'Jihadi John' apologizes to family, but not for beheadings

Since his identity was revealed on February 26, his family has had to go into hiding, as well as move out of their government-provided London home.

March 8, 2015 23:03
1 minute read.
"Jihadi John," the Briton named Mohammed Emwazi

"Jihadi John," the Briton named Mohammed Emwazi. (photo credit: REUTERS)


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The executioner known as "Jihadi John" in a slew of Islamic State videos apologized to his parents for the trouble he has caused since his identity was revealed, the Sunday Times reported.

Speaking through a third party, Mohammed Emwazi apologized to his family for "problems and trouble the revelation of his identity has caused."

Since his identity was revealed on February 26, his family has had to go into hiding, as well as move out of their government-provided London home.

His mother, Ghaneya, and four siblings are reportedly in hiding at a hotel with armed police guards, costing £5,000 (NIS 30,612) daily.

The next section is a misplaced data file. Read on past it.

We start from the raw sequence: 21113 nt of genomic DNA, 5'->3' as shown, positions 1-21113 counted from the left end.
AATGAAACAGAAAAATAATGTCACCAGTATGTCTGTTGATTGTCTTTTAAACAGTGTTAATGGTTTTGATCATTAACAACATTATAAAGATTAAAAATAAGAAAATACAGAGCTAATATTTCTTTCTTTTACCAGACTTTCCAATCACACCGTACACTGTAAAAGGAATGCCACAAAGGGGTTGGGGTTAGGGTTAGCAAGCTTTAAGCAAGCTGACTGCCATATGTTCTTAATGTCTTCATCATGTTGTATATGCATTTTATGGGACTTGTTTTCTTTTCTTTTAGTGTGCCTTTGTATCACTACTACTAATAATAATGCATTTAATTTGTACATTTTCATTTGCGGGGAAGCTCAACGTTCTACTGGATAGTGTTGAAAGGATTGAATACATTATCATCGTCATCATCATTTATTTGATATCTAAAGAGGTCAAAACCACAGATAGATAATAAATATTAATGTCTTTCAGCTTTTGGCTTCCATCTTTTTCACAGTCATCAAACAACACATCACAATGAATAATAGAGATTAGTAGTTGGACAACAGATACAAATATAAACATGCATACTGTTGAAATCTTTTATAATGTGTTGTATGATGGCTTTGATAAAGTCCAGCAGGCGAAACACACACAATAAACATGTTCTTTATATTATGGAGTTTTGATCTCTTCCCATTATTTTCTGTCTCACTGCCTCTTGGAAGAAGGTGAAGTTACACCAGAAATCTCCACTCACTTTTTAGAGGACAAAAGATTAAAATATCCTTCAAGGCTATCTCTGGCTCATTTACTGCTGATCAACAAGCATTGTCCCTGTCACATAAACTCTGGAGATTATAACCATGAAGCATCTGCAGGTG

Emwazi's father and one sister are said to have lived in Kuwait for the past two years.

Lawyers for Emwazi's father continue to insist that it has not been confirmed whether or not Emwazi is the executioner seen in the Islamic State videos.

The initial report of Emwazi's identity by The Washington Post said that the Briton was believed to have travelled to Syria around 2012 and to have later joined Islamic State.

"His real name, according to friends and others familiar with his case, is Mohammed Emwazi, a Briton from a well-to-do family who grew up in West London and graduated from college with a degree in computer programming," the Post said.

In each beheading video, he is dressed entirely in black, a balaclava covering all but his eyes and the ridge of his nose. He wears a holster under his left arm.

Hostages gave him the name John as he and other Britons had been nicknamed the Beatles, another was dubbed George.

The paper said he had been born in Kuwait, was raised in a middle-class neighborhood in London and occasionally prayed at a mosque in Greenwich, southeast London.

Reuters contributed to this report.

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